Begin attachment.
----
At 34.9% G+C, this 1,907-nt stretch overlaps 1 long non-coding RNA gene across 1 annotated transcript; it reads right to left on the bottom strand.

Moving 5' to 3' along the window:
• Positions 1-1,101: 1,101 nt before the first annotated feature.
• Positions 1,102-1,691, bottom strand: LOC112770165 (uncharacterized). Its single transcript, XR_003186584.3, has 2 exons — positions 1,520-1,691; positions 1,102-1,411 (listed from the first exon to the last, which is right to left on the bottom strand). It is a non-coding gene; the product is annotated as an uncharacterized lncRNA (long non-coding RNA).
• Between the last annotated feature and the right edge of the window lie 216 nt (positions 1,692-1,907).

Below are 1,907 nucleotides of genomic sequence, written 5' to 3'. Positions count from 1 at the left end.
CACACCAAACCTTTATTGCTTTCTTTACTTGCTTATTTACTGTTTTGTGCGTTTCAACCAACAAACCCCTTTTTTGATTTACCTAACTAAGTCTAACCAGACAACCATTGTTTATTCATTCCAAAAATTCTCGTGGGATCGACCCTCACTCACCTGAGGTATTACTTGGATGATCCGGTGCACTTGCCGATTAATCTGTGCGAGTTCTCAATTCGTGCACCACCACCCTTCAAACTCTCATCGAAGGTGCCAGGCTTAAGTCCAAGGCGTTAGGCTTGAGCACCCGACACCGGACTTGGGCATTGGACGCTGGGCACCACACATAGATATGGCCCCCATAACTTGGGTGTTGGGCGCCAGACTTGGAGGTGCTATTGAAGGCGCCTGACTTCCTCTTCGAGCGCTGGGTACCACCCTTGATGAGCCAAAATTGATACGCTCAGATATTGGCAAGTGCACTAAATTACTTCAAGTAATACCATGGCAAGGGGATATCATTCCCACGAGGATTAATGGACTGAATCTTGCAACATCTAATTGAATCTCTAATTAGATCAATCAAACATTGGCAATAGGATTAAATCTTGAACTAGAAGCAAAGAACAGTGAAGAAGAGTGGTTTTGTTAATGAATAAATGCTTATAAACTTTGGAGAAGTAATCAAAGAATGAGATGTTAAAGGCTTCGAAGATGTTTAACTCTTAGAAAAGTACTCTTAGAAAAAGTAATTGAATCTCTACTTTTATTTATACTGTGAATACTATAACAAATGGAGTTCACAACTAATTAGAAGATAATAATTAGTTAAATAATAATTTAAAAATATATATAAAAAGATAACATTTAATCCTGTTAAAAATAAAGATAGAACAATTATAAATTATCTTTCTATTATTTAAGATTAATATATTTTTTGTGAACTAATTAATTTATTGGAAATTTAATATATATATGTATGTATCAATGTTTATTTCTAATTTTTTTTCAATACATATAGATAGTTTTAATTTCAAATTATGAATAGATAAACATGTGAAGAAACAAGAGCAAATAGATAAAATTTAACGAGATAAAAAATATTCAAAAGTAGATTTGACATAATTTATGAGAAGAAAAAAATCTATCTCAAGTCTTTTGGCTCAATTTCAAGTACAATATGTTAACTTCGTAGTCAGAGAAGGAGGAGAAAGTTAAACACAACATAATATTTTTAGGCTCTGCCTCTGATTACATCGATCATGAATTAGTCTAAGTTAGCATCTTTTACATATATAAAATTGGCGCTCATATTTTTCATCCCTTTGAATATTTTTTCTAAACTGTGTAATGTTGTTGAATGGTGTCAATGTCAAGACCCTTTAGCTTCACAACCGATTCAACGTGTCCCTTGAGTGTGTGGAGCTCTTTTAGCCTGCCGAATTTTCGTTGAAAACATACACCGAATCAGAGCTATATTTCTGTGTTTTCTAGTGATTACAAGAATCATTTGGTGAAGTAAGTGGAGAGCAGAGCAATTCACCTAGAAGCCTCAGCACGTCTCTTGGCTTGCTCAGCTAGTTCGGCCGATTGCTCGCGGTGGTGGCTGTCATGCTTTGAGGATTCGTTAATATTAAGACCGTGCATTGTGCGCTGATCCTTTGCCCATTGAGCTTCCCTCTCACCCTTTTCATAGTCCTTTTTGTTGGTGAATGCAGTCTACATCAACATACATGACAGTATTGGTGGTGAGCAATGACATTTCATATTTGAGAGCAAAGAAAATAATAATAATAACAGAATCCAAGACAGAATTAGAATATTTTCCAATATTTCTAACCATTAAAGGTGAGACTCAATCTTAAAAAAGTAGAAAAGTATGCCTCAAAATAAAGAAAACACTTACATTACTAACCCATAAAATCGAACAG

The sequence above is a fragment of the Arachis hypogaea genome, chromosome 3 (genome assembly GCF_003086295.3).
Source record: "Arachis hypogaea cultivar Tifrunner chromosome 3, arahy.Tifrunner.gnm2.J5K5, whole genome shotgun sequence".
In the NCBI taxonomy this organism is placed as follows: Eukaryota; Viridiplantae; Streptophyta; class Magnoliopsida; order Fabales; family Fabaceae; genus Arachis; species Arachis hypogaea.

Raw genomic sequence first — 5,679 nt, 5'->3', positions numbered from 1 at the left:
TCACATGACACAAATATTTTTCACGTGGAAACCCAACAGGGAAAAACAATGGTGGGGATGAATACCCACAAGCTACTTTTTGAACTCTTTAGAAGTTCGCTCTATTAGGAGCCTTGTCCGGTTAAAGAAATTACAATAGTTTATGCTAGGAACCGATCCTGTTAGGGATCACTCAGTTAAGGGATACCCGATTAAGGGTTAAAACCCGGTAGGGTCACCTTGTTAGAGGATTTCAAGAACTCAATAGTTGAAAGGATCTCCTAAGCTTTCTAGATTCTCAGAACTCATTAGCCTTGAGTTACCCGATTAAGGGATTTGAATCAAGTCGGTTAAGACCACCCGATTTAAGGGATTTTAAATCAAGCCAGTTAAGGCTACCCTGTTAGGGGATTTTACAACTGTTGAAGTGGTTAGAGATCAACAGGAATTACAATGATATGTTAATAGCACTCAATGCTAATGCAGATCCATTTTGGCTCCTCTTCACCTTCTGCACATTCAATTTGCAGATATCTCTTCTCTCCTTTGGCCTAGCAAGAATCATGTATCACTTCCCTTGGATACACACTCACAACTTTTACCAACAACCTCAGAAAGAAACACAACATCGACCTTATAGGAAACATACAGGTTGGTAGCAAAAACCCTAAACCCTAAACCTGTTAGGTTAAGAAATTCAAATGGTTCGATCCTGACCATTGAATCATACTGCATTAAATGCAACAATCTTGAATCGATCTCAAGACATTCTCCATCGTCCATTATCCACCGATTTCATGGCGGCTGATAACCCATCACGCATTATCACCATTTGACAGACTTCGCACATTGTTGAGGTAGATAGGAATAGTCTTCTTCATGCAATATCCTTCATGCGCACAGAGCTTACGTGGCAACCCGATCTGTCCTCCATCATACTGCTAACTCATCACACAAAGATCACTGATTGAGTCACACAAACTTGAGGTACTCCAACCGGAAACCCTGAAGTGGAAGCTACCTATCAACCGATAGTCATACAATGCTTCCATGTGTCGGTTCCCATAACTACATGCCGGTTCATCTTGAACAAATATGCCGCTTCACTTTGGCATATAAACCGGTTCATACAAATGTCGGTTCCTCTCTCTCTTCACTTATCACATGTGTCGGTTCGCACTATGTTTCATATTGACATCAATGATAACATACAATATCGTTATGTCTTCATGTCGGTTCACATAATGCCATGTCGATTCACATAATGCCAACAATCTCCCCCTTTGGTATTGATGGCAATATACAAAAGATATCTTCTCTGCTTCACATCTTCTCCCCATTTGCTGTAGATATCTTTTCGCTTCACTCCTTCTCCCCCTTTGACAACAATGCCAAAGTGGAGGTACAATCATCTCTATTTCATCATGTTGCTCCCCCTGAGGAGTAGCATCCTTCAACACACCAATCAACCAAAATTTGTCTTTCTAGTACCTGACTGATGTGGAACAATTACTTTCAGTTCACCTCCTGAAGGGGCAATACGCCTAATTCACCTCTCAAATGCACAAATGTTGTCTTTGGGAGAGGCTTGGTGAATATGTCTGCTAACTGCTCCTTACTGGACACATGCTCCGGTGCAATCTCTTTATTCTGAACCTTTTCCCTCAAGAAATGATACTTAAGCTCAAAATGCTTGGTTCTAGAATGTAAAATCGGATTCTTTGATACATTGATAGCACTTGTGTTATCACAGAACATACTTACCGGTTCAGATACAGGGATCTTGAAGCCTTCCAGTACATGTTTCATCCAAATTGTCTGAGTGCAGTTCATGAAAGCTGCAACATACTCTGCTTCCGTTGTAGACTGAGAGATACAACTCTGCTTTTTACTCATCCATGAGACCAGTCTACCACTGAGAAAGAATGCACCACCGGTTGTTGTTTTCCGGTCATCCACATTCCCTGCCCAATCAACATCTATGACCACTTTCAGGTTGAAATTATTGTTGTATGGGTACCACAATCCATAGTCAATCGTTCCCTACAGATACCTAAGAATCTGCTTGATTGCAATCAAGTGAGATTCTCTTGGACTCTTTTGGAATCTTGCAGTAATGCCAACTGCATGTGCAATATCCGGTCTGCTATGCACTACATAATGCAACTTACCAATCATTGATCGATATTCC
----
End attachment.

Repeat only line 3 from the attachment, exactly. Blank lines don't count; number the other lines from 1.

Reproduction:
• Positions 1-1,101: 1,101 nt before the first annotated feature.